Presentation on theme: "Antidepressants and Sedatives"— Presentation transcript:
1Antidepressants and Sedatives David G. Standaert, M.D., Ph.D.Massachusetts General HospitalHarvard Medical School
2Depression A frequent problem, affecting up to 5% of the population Common presentations include low mood, loss of energy, disinterest in activitiesMay also include weight loss, sleep disturbance, or psychosisShould be considered in patients with atypical dementia and chronic pain
3A stricter standard for the diagnosis of depression - DSM-IV Five of the following present during the same 2-week period and represent a change from previous functioning:depressed moodmarkedly diminished interest or pleasure in all, or almost all, activitiessignificant weight loss when not dieting or weight gaininsomnia or hypersomniapsychomotor agitation or retardationfatigue or loss of energyfeelings of worthlessness or excessive or inappropriate guiltdiminished ability to think or concentrate, or indecisivenessrecurrent thoughts of death, recurrent suicidal ideation or a suicide attemptThe symptoms cause clinically significant distress or impairment in social, occupational, or other important areas of functioning.The symptoms are not due to the direct physiological effects of a substance (e.g., a drug of abuse, a medication) or a general medical condition (e.g., hypothyroidism).The symptoms are not better accounted for by Bereavement
4Pathophysiology of depression At present, mechanism is unknown - may be more than one mechanism.No useful biomarkers or imaging abnormality during lifeStudy of postmortem brain has not revealed any consistent structural or neurochemical abnormalityMajority of the currently available medications were discovered empiricallyMost current theories are based on “amine hypothesis”
7Classes of Antidepressants Tricyclics and heterocyclicsSelective serotonin reuptake inhibitors (SSRI’s)BupropionNonselective MAO inhibitorsNon-pharmacological therapyECTPsychotherapy
8Tricyclics and heterocyclics - Clinical pharmacology Large family of structurally related compoundsMultiple pharmacological actionsTherapeutic effect probably due to ability to block reuptake of serotonin and/or norepinephrineAll may be sedating, although some much more than othersMany of these drugs have anticholinergic (anti-muscarinic) actions - leads to somnolence, dry mouth, urinary retention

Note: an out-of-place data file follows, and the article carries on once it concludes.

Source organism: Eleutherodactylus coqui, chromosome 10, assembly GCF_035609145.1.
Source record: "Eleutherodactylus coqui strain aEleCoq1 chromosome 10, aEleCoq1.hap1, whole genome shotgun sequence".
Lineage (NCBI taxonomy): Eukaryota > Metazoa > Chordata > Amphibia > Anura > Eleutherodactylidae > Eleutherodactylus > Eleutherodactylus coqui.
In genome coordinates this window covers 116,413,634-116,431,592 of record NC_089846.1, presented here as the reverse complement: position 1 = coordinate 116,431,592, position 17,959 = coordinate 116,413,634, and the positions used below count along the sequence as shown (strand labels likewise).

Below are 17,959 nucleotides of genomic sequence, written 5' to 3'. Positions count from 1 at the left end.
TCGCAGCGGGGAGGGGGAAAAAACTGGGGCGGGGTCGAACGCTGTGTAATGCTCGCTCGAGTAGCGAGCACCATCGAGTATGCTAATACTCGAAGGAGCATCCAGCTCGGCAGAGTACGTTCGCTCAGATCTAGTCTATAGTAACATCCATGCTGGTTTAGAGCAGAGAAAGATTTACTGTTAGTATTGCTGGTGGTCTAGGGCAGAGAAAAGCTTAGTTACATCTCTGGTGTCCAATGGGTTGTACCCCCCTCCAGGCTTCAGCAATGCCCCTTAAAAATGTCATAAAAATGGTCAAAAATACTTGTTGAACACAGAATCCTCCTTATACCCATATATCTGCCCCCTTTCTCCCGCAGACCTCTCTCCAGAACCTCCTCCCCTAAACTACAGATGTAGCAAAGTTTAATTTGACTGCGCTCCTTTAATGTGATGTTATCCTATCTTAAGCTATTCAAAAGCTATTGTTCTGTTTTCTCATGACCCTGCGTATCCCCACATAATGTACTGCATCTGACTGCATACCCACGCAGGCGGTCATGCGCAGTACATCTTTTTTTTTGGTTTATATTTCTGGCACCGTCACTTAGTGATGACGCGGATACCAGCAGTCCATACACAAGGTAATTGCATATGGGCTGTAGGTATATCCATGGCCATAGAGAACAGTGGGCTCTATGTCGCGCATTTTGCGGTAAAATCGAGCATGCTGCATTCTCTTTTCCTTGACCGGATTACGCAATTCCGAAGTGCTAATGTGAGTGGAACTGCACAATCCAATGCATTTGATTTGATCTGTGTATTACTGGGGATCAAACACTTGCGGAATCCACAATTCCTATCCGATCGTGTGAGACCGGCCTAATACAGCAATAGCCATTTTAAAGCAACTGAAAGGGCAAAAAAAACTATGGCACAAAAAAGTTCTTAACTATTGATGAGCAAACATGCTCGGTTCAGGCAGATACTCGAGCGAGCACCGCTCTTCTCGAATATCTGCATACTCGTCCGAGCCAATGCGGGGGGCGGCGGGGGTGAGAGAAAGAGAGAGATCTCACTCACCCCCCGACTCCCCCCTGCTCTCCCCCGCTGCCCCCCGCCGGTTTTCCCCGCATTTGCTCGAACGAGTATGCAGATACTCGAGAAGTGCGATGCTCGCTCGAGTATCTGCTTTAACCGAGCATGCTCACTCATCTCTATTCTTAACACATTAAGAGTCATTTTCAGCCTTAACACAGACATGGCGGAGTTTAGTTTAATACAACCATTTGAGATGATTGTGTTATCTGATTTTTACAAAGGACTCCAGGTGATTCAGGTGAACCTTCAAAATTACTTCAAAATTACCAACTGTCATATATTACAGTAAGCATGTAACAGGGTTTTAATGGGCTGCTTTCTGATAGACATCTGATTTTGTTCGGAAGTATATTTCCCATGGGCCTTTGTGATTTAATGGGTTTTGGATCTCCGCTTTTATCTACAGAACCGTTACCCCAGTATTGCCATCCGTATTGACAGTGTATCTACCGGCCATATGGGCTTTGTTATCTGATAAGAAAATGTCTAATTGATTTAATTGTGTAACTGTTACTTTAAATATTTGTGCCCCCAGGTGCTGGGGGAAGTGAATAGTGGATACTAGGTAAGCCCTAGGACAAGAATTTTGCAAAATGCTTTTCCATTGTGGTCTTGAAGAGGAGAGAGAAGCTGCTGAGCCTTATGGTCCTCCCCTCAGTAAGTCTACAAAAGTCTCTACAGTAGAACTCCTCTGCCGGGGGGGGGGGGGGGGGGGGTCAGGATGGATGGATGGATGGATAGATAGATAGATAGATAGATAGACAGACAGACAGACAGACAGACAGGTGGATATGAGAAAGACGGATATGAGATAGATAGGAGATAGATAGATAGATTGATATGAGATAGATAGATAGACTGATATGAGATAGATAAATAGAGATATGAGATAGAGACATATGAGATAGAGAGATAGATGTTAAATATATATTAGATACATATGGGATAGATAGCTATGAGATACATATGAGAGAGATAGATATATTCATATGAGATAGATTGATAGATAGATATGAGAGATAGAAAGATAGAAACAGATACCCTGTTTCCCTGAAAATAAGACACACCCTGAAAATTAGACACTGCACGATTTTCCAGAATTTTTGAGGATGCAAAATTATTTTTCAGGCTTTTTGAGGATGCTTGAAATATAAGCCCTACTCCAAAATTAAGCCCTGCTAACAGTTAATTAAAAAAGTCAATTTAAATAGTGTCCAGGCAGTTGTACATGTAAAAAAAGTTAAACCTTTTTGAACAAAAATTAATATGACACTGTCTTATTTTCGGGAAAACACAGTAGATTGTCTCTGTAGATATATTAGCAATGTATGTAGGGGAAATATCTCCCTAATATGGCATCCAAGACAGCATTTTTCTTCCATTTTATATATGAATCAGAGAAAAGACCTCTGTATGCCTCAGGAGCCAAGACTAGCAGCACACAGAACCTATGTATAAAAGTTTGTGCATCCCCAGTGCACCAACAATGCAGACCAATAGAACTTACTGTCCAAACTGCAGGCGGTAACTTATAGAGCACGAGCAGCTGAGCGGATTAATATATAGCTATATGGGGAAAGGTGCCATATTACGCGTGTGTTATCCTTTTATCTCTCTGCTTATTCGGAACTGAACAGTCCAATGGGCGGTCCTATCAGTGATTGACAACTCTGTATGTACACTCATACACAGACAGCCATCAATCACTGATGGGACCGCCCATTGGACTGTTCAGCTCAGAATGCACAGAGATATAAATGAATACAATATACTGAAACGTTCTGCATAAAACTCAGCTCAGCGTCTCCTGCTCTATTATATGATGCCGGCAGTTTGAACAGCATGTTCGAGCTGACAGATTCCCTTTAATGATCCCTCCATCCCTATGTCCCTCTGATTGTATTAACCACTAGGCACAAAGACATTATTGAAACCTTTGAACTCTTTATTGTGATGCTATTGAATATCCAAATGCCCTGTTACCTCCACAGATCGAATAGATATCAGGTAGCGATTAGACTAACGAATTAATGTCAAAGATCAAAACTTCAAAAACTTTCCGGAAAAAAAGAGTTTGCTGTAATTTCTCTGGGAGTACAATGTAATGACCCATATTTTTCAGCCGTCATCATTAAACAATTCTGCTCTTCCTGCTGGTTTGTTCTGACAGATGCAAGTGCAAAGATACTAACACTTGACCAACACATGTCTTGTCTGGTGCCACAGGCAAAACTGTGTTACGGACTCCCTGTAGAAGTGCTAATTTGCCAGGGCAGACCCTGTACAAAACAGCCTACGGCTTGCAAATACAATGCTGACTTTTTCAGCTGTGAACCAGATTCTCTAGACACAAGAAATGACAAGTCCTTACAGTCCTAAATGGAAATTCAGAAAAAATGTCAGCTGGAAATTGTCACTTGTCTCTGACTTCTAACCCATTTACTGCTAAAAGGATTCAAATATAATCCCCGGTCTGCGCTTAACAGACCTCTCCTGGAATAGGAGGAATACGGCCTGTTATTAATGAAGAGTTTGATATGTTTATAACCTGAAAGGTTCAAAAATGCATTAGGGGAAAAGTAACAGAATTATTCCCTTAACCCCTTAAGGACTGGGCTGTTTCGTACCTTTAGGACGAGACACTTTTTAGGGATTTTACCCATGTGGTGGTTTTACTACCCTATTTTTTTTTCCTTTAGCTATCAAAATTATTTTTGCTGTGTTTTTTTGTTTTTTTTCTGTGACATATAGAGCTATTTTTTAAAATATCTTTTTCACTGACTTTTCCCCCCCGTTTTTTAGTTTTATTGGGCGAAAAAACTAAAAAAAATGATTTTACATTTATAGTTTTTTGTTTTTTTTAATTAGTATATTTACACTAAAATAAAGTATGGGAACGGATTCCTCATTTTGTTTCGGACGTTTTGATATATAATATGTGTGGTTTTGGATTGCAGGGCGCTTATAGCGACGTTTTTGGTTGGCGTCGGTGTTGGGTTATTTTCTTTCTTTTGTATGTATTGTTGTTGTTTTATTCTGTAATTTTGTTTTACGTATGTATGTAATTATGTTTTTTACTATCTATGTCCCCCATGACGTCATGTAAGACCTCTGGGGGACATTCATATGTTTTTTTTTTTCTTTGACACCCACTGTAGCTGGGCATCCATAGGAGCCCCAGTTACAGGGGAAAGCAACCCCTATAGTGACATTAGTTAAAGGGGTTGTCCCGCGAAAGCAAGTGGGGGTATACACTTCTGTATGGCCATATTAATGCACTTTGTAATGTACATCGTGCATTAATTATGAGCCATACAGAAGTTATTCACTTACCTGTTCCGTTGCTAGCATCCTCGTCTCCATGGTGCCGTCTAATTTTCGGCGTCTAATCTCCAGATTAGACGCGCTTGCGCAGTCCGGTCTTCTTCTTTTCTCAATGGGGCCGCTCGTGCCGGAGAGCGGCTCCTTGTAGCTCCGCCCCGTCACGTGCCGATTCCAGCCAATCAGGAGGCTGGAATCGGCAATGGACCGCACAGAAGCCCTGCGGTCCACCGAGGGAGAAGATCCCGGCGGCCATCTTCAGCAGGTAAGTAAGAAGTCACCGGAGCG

9Tricylics and heterocyclics - pharmokinetics and toxicity All are primarily metabolized by the liver, and undergo first pass metabolismBiochemical half-lives range from 4 to more than 24 hours, but clinical response is much slower - typically several weeks of therapy is required to observe any clinical improvementOverdose of tricylics (more than 1 gram) is often lethal due to cardiac conduction disturbances. Great care must be taken when these drugs are prescribed for potentially suicidal patients.
10Some commonly used tricylics and heterocyclics Amitriptiline (Elavil®)Inhibits serotonin & NE reuptakeProminent anticholinergic effectsMetabolite is nortriptylineDesipramine (Norpramine®)Inhibits NE reuptakeMild anticholinergic effectsTrazodone (Desyrel®)HeterocyclicInhibits serotonin reuptakeMinimal anticholinergic effectsSedating
11Selective Serotonin Reuptake Inhibitors (SSRI’s) Act by inhibition of presynaptic reuptake of serotonin in central synapses.Not as sedating as many of the tricylic compoundsAlso do not have the anticholinergic side effects of the tricyclics
12Some commonly used SSRI’s Fluoxetine (Prozac®)Sertaline (Zoloft®)Citalopam (Celexa®)Paroxetine (Paxil®)All are potent inhibitors of serotonin reuptakeAdverse effects: anxiety, tremorOverdose of SSRI alone is rarely lethalShould not be administered with nonselective MAO inhibitorsSuicide as an adverse effect?